The Recovery Workout Explained

An Airman finishes up his workout in the treadmill room at the Rosburg Fitness Center. (U.S. Air Force photo by Jet Fabara)
An Airman finishes up his workout in the treadmill room at the Rosburg Fitness Center. (U.S. Air Force photo by Jet Fabara)

When people think of a “recovery day,” many take a day off from physical activity. This is better known as a “rest day” in most circles. A “recovery day” is still a workout, but arranged in a way to help you loosen the body’s aching joints and muscles with a focus on mobility and flexibility. As you will see below, it is not a day off — nor easy:

Recovery Workout

Warm up 5 minutes with walk, jog, bike, etc.

After a solid warm-up, using some form of movement, add a 5-10 minute session of dynamic stretches to thoroughly move the joints in a full range of motion, gradually getting faster and faster each time through.

Now you are ready to do some non-impact aerobic activity. We recommend non-impact options just to rest the body from any running or rucking or heavy lifting for a day. Typically, you should place this day in the middle of your training week – like Day 3 or Day 4. You will find that the Day 5 and Day 6 of your training week will be much more productive with an active recovery day.

You can make this non-impact activity (bike, elliptical, rowing, swimming) anaerobic if you prefer, with workouts like Tabata Intervals (20 sec sprint / 10 sec easy), or Pyramid Sets, where each minute something gets harder than the previous minute (i.e., speed, resistance, incline on cardio machines). If you feel like working your lungs harder on your recovery day, go for it. However, if you prefer 5-minute sets of easy to moderate-level intensity, keep your heart rate down with aerobic level intensity (lower heart rate):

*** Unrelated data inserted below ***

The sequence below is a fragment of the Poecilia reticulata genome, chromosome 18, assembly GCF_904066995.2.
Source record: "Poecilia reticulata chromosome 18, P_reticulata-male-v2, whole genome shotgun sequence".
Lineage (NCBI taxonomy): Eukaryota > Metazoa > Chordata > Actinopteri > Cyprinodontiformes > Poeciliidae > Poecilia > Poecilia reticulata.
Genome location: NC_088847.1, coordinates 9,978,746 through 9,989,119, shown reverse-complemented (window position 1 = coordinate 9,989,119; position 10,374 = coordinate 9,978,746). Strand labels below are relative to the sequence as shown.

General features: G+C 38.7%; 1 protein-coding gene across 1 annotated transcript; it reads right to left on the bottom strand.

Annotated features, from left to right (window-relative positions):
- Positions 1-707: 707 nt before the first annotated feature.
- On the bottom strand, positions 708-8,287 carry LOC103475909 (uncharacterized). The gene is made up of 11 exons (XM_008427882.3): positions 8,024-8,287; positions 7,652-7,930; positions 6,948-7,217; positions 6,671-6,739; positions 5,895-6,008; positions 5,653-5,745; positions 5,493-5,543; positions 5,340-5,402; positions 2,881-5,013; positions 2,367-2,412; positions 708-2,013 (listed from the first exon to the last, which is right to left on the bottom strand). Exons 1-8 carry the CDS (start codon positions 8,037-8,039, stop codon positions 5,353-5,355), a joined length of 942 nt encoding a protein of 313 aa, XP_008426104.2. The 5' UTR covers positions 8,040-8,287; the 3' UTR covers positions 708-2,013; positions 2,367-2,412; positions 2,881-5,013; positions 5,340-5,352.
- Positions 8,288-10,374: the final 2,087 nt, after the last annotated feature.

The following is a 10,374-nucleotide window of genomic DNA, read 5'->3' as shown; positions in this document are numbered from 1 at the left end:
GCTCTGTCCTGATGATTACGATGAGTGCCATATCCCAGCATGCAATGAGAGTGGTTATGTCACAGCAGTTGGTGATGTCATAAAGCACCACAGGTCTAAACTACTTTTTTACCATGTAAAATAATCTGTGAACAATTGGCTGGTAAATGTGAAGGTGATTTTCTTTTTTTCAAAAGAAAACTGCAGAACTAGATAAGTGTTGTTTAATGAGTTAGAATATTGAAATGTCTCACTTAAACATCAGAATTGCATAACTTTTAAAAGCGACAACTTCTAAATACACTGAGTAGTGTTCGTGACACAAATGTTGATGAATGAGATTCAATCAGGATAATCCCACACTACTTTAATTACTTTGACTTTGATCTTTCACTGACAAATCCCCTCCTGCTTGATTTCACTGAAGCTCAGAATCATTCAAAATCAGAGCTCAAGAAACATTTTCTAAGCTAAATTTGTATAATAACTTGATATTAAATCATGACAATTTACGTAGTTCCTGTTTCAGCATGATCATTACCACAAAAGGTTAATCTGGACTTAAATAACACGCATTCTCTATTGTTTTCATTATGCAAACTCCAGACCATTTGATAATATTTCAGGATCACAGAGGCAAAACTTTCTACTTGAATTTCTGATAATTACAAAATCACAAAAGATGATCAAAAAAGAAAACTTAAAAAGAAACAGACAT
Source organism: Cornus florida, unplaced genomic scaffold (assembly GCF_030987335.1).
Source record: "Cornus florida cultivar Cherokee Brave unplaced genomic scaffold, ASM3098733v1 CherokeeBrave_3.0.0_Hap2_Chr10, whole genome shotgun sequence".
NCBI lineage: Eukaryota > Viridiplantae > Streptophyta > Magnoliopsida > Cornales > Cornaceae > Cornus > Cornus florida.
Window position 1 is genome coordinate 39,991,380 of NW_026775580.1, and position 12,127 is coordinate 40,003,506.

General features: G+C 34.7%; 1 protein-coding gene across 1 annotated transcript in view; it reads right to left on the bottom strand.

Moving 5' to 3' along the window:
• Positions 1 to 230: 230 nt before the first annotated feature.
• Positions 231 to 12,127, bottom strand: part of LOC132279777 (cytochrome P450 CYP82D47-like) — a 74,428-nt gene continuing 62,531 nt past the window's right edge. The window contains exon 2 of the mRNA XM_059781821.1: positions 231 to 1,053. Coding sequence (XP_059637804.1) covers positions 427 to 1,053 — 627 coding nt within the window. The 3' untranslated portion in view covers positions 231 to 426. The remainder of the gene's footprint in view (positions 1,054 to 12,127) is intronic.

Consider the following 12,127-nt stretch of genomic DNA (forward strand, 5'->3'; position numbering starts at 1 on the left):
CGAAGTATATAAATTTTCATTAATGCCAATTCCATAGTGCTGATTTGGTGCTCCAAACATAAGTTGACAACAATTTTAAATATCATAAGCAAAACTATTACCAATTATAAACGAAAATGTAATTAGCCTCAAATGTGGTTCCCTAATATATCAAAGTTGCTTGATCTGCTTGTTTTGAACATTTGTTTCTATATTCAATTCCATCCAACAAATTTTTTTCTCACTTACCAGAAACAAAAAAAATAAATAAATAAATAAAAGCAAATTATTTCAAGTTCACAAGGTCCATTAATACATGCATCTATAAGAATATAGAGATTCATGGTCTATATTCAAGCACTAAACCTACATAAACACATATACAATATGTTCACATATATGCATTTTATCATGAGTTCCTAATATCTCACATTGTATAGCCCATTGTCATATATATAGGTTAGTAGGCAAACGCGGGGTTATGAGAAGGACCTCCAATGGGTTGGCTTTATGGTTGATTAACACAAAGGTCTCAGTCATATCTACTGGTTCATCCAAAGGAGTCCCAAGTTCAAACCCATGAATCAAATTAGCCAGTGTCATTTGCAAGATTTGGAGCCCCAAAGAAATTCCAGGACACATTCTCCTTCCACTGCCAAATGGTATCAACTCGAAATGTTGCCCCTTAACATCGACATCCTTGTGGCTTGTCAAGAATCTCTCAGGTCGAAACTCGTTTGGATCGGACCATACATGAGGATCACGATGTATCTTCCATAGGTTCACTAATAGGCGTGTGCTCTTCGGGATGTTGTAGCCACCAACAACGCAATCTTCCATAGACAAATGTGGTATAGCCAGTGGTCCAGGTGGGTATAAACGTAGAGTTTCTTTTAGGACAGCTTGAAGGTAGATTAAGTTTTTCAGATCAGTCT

Repeat 4 times

Row, Elliptical or Bike using TABATA interval (20 sec fast / 10 sec easy) — 5 minutes

5 minutes stretch and/or foam roll

*The key to this recovery day is that you get some form of cardio activity followed by 5 minutes of stretching and foam rolling sections of your body. You can opt to do nothing but stretch or just foam roll for each set if you prefer, or mix both in the five-minute off-the-cardio window.

Another addition is to add in some pool time. You do not need to swim, but treading water and doing all your dynamic stretches in chest-deep water is one of the most therapeutic movements you can do — even if recovering from injury.

Dynamic stretches: 5-10 minutes (pool or ground)

Conclude the day with a series of static stretches either immediately following the workout or later in the day. Staying flexible, especially after sitting or standing for several hours of the day will help with your recovery day and the days following.

Static stretches: 5 minutes

Related Topics

Workouts General Fitness Stew Smith Running and Cardio Stretching

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Contributor

Stew Smith works as a presenter and editorial board member with the Tactical Strength and Conditioning program of the National Strength and Conditioning Association and is a Certified Strength and Conditioning Specialist (CSCS). He has also written hundreds of articles on Military.com's Fitness Center that focus on a variety of fitness, nutritional, and tactical issues military members face throughout their career.

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